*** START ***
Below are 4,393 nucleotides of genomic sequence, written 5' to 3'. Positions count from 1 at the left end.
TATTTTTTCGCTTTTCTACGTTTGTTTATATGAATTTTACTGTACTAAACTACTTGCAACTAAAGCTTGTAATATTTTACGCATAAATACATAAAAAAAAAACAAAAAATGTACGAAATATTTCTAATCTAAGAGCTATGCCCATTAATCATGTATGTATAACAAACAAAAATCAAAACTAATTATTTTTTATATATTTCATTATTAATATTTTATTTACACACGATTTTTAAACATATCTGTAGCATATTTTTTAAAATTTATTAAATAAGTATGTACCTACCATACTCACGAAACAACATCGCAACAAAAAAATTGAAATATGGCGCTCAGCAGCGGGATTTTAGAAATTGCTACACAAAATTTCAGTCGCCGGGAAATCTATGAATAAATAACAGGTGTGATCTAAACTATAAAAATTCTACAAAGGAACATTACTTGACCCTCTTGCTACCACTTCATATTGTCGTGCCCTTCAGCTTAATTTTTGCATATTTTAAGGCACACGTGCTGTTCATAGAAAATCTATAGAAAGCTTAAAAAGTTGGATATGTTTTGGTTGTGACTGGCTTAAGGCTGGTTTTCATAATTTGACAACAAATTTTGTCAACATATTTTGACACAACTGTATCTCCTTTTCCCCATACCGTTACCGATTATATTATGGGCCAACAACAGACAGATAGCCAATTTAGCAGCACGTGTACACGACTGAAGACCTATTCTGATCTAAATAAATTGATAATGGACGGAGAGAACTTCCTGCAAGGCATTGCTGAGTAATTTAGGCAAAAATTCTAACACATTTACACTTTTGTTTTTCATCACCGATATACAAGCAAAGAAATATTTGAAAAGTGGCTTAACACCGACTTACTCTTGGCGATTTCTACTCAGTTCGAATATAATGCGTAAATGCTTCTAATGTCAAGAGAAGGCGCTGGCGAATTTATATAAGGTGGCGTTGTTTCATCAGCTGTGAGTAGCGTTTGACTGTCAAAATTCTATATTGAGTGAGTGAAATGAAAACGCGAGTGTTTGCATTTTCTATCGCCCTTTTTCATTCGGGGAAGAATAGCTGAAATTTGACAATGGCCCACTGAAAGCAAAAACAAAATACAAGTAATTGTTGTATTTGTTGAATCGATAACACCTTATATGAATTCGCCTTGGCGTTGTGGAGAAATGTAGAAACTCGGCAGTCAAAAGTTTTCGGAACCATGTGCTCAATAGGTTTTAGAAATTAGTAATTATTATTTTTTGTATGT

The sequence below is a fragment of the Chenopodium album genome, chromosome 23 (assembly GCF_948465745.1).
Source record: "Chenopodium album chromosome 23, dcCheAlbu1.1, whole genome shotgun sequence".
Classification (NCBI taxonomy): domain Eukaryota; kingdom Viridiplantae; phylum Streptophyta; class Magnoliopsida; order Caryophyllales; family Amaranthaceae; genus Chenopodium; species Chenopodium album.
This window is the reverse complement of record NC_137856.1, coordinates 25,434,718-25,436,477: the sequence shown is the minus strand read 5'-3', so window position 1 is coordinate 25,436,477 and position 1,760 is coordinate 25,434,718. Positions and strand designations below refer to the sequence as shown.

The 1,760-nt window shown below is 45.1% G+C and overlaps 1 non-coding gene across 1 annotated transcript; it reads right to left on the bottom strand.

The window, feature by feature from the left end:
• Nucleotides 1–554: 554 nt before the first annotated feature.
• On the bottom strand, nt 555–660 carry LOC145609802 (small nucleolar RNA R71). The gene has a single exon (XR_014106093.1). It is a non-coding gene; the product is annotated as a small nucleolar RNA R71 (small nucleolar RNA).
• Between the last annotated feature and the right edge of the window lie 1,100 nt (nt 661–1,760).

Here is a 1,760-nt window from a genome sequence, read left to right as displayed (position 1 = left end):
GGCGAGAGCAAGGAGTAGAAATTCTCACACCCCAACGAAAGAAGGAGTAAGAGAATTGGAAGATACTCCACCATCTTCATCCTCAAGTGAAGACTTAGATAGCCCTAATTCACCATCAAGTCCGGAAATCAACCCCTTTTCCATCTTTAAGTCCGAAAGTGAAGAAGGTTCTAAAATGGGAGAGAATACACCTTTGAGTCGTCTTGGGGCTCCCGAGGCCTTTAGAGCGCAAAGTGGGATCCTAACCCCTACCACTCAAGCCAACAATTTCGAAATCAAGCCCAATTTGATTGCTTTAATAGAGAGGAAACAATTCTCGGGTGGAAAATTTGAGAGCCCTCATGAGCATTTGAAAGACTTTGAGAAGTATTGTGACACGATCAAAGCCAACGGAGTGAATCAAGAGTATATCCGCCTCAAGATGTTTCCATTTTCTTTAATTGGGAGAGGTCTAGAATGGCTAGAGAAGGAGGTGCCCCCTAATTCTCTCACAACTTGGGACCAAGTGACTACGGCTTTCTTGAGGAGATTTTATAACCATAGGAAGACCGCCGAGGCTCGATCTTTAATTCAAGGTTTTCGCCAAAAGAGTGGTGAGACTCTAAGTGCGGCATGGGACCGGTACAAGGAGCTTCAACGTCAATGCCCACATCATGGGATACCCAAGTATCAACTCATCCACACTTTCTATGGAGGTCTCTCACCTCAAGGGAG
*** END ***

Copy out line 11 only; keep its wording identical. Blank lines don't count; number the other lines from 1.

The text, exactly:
• Between the last annotated feature and the right edge of the window lie 1,100 nt (nt 661–1,760).